One of the most popular drinks produced by the famous Starbucks coffee houses is the Frappuccino, an iced coffee beverage designed for those who would rather cool down on a hot day instead of drinking a traditional cup of hot coffee. Over the past few years, Starbucks has distributed a bottled version of the drink to stores and supermarkets around the country. After noticing that a few other people had developed an affinity for the drink, I looked at the ingredients list on the bottles and decided to try making my own “copycat” version to see if I could bring the taste and flavor close enough to the original to qualify it as an acceptable alternative.
After a few months of tweaking the ingredient amounts, I have successfully developed a replica for both the vanilla and mocha versions of the Starbucks Frappuccino. Although many other copycat recipes use espresso, this one uses coffee made with a standard coffee maker where the coffee is brewed by heating the water and dripping it through a filter that is filled with a few scoops of ground coffee beans.
The cost of the final beverage is mostly dependent on the price of the milk; the amounts of sugar, coffee, vanilla, and cocoa that are used for a single bottle constitute such a small fraction of the whole container that these costs are almost negligible. The cost for 16 ounces of “Frapp” made with this recipe, which will fill a 13.7 ounce bottle with a couple of ounces left over for sampling, generally ranges between 30 and 40 cents. This compares to $2.75 for each 13.7 ounce bottle purchased from our local supermarket.
- 10 ounces milk
- 6 ounces coffee
- 3 tablespoons sugar
- 1/2 teaspoon vanilla extract (if making the vanilla version)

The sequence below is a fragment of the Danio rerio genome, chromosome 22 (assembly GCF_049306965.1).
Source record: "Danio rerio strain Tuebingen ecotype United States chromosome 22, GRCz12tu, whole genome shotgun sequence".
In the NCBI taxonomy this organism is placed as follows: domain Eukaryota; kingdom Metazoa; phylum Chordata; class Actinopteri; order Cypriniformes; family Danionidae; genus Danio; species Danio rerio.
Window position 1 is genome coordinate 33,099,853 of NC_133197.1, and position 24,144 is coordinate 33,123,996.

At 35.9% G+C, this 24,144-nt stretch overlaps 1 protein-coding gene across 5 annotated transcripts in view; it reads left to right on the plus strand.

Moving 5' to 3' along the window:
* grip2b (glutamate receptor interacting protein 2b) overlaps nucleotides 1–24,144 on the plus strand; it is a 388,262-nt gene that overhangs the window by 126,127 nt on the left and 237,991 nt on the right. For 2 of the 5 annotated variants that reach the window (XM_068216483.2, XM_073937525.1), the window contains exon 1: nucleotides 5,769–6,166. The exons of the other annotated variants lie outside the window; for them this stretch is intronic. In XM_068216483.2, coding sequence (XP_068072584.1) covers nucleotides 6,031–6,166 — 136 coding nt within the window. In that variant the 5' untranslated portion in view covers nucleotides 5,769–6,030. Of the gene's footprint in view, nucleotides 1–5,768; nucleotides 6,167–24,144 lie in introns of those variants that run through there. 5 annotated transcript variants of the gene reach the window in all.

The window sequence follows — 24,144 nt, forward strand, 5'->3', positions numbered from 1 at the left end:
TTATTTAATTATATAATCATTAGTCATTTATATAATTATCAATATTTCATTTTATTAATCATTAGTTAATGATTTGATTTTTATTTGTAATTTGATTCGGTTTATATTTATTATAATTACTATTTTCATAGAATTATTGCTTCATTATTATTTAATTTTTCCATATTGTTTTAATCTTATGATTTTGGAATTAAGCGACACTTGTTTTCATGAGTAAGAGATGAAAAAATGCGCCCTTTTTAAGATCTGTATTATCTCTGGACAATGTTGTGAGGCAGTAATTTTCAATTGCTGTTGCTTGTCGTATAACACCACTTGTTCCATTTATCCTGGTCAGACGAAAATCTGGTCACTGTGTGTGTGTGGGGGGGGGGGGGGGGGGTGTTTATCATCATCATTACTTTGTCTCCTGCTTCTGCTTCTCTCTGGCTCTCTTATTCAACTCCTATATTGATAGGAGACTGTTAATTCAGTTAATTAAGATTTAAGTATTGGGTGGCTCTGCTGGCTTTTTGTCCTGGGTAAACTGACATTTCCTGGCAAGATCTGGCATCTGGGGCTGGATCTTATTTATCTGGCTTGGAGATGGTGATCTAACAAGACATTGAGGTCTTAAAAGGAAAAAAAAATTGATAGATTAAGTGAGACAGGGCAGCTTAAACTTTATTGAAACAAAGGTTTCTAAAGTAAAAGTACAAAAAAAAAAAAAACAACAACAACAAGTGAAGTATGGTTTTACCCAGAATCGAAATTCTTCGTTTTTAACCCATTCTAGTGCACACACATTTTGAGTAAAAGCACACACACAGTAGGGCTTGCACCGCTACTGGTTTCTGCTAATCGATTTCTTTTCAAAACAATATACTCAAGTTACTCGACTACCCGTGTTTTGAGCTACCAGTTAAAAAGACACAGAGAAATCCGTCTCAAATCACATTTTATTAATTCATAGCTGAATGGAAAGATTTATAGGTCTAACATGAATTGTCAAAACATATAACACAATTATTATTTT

- 1/2 teaspoon cocoa powder (if making the mocha version)
In a large glass or other suitable container, combine the sugar, coffee, and milk, stirring until the sugar is dissolved. A convenient way to measure the coffee and milk is to use an angled measuring cup (this happens to be the same one I am using), which will allow you to measure both liquids accurately without having to mess around with two or more measuring cups. If you are making the vanilla version, simply stir in the vanilla extract and you are done. You can add some ice to cool it down and drink it at this point, or you can pour it into a bottle and refrigerate it for later. For storage I have actually been using the same bottles that were left over from previous store-bought versions. Two such bottles, which I had recently filled with replica beverages, are displayed in the image above.
For the mocha version, add the cocoa powder to the sugar in your mixing glass before pouring in the liquids. It is advisable to add a pinch of salt to the dry ingredients at this stage also; the salt acts as a catalyst and will help to dissolve the cocoa and prevent it from forming concentrated lumps. If you are bottling the mocha frappuccino for later, remember that the cocoa powder will have a tendency to separate from the rest of the drink and settle at the bottom, so make sure to cap the bottle tightly and shake it before drinking so that the flavors can be evenly distributed. If you really want to get fancy, it is possible to avoid this separation and emulsify the cocoa better with a little xanthan gum but this is an optional step.
If you omit both the vanilla and the cocoa, combining only the milk, coffee, and sugar, you will have the basic “Coffee” flavor of the Starbucks Frappuccino. You can use this as a base and experiment with other flavorings such as caramel, cinnamon, or maple. Some people also like to use chocolate syrup instead of cocoa powder to create the “Mocha” flavor. Regardless of which flavor you choose, however, you are guaranteed to save money if you have become accustomed to purchasing frappuccino drinks from your local grocery store or from any of the Starbucks coffee shops.